House Call: Lymphedema Pt. 1
BRIDGEPORT, W.Va (WDTV) - Welcome back to UHC’s House Call on WDTV. Ginny Vincent, Occupational Therapist and Certified Lymphedema Therapist at United Rehab, talks about what you need to know about lymphedema.
1). What is lymphedema and how do you know if you have it?
Lymphedema is a condition that results in swelling of the leg or arm. It occurs due to blockage in the lymphatic system which is part of the immune system. Urgent medical attention is recommended.
If you have recently undergone breast cancer treatment, have scars from burns, radiation, injuries, or surgery, you may be experiencing lymphedema. If you experience discomfort, tingling, swelling, limited movement, heaviness of the arm or leg, or pain due to poor circulation, this is another indication of a positive lymphedema diagnosis.
2). Why do so many women experience lymphedema?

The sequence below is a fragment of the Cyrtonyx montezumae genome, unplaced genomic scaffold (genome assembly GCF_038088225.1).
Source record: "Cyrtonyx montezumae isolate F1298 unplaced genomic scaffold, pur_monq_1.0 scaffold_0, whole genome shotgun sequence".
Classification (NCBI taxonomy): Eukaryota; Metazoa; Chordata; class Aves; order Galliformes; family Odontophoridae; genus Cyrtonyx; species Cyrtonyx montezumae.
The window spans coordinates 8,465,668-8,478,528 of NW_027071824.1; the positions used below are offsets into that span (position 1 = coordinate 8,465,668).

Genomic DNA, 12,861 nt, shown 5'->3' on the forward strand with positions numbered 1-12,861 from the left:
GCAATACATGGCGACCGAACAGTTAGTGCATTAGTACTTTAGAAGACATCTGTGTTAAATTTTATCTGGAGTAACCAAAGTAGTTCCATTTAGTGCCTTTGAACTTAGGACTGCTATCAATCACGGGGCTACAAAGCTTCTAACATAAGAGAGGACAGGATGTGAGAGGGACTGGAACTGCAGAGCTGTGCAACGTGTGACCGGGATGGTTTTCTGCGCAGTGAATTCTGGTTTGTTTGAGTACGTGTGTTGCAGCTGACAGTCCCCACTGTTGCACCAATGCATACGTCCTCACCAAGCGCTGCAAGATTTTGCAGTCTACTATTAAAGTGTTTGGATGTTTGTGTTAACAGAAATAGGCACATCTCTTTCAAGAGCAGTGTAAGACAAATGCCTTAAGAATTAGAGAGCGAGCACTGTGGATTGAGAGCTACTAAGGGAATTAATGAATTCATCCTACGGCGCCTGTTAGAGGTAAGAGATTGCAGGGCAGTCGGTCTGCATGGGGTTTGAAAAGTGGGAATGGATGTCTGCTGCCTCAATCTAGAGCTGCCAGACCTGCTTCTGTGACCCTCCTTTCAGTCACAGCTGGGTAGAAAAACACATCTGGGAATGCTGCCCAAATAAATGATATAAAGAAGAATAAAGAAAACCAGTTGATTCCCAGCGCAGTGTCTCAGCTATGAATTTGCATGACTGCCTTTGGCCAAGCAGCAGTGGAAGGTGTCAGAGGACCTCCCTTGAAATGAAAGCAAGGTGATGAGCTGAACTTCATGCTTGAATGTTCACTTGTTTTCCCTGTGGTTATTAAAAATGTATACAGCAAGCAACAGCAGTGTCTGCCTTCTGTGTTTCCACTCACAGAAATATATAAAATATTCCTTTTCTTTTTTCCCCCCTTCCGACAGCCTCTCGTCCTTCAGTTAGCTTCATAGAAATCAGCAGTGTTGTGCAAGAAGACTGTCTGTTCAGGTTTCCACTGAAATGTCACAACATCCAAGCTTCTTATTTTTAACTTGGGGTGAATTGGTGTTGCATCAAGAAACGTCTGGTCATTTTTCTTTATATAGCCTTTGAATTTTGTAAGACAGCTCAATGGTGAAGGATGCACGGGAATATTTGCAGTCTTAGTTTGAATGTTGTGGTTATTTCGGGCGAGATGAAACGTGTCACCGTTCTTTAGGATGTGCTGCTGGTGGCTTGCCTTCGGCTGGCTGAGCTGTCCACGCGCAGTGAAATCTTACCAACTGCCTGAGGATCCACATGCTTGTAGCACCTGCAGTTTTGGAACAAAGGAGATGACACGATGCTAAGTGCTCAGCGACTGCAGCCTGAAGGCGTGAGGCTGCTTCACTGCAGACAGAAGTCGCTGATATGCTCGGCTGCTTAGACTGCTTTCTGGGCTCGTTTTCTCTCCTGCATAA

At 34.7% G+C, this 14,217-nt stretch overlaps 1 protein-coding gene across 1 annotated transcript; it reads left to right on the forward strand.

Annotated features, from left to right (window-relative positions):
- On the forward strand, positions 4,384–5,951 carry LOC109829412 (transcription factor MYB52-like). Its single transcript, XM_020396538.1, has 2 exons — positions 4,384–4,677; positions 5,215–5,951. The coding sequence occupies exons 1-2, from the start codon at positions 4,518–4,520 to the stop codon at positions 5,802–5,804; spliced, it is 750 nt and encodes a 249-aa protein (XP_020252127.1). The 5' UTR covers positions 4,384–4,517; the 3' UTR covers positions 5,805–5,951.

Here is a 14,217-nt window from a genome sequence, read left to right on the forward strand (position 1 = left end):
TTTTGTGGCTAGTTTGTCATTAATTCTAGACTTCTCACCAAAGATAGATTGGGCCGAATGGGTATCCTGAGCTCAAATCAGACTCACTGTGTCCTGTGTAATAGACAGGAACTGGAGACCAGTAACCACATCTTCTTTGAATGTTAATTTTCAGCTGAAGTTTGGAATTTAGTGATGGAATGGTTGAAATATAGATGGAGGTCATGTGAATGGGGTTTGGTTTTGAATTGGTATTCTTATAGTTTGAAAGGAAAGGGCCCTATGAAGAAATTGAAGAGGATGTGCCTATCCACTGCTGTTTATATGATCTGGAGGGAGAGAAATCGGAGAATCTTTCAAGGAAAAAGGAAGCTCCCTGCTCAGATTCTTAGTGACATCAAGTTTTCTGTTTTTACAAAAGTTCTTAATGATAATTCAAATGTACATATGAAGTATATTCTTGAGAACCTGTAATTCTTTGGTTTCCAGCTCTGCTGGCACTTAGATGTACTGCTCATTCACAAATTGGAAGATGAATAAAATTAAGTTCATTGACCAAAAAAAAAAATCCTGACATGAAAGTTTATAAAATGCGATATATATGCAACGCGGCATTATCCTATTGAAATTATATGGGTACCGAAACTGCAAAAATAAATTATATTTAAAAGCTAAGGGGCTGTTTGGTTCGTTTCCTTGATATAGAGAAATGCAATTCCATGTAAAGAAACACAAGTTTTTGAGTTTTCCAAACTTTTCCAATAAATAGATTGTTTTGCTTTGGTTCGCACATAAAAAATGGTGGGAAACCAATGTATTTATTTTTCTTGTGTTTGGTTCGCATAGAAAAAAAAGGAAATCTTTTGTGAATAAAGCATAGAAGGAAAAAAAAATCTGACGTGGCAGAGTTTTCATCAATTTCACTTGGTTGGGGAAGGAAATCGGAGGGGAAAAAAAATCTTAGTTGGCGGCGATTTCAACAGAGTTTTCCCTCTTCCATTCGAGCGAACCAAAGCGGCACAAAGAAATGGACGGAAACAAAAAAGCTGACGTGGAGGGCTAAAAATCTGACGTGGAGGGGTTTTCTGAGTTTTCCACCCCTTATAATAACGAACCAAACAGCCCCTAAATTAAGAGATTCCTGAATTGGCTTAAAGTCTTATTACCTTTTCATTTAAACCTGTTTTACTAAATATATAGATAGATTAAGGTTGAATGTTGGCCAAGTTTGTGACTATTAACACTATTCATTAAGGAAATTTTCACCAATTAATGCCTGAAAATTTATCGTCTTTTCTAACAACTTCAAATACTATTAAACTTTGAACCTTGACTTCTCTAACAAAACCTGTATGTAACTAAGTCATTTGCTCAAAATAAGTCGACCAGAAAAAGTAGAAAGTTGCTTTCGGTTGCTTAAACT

A breast cancer diagnosis provokes tremendous fear and anxiety. Couple that with treatment – chemotherapy, radiation, or mastectomy – and many women experience even more stress and anxiety.
Afterward, most survivors feel so happy to be alive that they do not think twice about the side effects of treatment, such as lymphedema. However, approximately 20 percent of breast cancer survivors – nearly 400,000 American women – develop the lymphedema. Following an initial evaluation by a certified lymphedema therapist, treatment recommendations will be made.
3). How does lymphedema begin?
Removing lymph nodes is an important part of the breast cancer treatment. This allows doctors to determine whether cancer has spread from its primary site. Without these nodes, women are at increased risk for lymphedema – the build-up of lymphatic fluid in the tissue. Trauma that causes scarring can damage parts of the lymphatic system. This increases risk of developing secondary lymphedema. Signs and symptoms include:
- Full sensation in the limb(s)
- Tight skin
- Decreased hand, wrist, or ankle flexibility
- Difficult fitting into clothing
If left untreated, lymphedema can lead to serious infections.
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